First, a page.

It is a unique experience to be in a room full of playwrights.
First, because there is always that underlying suspicion that something you say will make it to one of their plays. Second, it is interesting to see how much of themselves, although not directly (a la John/A.R. Gurney in The Cocktail Hour), they have infused into their work. Everything from the subject matter of their plays, to their jokes, to the type of stories they tell can seem to stem from their personality and lived experience.
One of the perks of being the Huntington’s Literary Professional Intern is that every two weeks I get to sit in on Huntington Playwriting Fellow meetings during which the Fellows share their work, at whatever stage of the writing process they are in, whether it’d be a full play, a scene, or two pages. It is followed by feedback in the form of comments and questions from each other as well as from Lisa Timmel, Charles Haugland and myself.
One of the things I have learned from these first two meetings is how much information I have about a person just by reading their writing. In preparation for my first meeting with the Fellows, I read a play written by each of them to learn their individual voices. When I walked into the room, I immediately started a game of matching the play to the playwright, and it was surprisingly easy once I had heard about five minutes of conversation among them.
By the second meeting, I had learned to recognize their style and pin down some specifics that make them unique — one of them clearly has a science fiction streak, another carefully explores mother-daughter relationships. Writers develop and craft their voice throughout their career, aware of what stories they like to tell and which ones they are best at, but I have also noticed that their style can be traced to minute details: the words they use and repeat, the structure of dialogue, or even the font they choose. After all, when you are writing, the font is probably the most important distraction. (I use 12-point Times New Roman at 85% zoom)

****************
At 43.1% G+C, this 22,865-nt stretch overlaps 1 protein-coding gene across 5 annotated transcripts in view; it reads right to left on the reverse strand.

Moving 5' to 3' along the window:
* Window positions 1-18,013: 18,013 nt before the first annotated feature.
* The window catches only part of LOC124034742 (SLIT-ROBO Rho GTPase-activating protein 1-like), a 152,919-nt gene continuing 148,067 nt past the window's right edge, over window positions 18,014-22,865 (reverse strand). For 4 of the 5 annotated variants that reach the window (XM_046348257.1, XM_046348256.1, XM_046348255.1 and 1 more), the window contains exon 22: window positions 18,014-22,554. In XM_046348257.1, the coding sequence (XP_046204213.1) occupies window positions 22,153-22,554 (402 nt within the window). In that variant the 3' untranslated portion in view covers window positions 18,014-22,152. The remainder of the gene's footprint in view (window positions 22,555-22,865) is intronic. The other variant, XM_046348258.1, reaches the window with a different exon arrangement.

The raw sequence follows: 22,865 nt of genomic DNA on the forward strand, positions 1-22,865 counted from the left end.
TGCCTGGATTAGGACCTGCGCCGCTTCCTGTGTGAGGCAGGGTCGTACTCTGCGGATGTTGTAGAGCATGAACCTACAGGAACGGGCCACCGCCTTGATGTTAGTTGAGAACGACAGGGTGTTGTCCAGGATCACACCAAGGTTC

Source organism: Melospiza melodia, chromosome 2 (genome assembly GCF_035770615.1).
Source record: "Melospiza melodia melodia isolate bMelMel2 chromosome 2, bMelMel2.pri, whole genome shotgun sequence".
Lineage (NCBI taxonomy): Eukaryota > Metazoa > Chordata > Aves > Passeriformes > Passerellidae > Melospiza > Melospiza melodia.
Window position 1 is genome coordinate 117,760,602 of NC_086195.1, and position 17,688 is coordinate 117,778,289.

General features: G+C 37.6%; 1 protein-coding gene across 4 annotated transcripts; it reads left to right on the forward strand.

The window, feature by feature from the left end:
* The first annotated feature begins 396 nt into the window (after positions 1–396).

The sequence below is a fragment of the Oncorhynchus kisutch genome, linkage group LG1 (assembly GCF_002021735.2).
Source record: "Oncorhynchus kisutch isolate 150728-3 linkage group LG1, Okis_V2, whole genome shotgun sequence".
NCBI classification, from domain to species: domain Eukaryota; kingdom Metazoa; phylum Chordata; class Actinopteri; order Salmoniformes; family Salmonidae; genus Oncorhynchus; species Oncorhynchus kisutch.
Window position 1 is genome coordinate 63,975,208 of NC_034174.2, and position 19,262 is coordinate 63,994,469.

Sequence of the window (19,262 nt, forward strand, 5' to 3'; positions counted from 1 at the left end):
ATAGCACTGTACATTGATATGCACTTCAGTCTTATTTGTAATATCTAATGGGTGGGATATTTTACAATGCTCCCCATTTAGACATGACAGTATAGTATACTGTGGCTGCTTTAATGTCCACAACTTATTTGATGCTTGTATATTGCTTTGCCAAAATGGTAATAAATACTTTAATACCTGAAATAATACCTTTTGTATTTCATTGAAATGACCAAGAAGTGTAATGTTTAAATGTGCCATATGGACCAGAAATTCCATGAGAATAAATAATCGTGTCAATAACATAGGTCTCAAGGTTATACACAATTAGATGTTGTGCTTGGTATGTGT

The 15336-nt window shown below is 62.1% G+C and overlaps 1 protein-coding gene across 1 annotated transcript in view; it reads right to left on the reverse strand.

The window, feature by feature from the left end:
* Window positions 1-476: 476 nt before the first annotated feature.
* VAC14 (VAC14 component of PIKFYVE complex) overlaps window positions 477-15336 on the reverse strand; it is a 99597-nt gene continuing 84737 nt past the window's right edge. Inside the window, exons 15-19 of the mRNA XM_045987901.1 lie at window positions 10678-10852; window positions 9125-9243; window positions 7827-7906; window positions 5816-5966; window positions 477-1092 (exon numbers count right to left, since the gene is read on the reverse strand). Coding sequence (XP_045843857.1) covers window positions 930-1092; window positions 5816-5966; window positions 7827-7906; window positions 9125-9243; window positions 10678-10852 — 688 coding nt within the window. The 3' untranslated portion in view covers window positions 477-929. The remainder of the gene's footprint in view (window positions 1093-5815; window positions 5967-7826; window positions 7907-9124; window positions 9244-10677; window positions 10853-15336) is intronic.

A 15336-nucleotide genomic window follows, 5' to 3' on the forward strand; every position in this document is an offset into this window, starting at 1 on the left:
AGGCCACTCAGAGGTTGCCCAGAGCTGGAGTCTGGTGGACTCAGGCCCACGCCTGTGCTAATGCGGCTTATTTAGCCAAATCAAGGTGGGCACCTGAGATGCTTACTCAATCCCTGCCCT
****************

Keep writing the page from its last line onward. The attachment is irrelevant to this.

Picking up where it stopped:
I spend a lot of time thinking about plays. The way they work, what I like, and what I don’t understand, but seldom do I think about the people who write them. While reading, our instinct is to picture the characters. We use the descriptions and dialogue to imagine what this person might look like in real life. We say things like “Laura is the kind of person that buys an oversized men’s coat that doesn’t flatter her.”
After these two HPF meetings, I have started a fun new game: if all I have to describe a person is what they have written, what can I glimpse about the person? Can I imagine the playwright as a character?
Writing can be an extension of ourselves. The work is always personal, and although the material might not be autobiographical, the piece is infused with our inner thoughts represented through different conduits and our specific sense of style. Every decision made in writing is made by a person, so can it tell us something about them? If you were to submit a piece of writing, what do you think it can say about you? What font would you choose?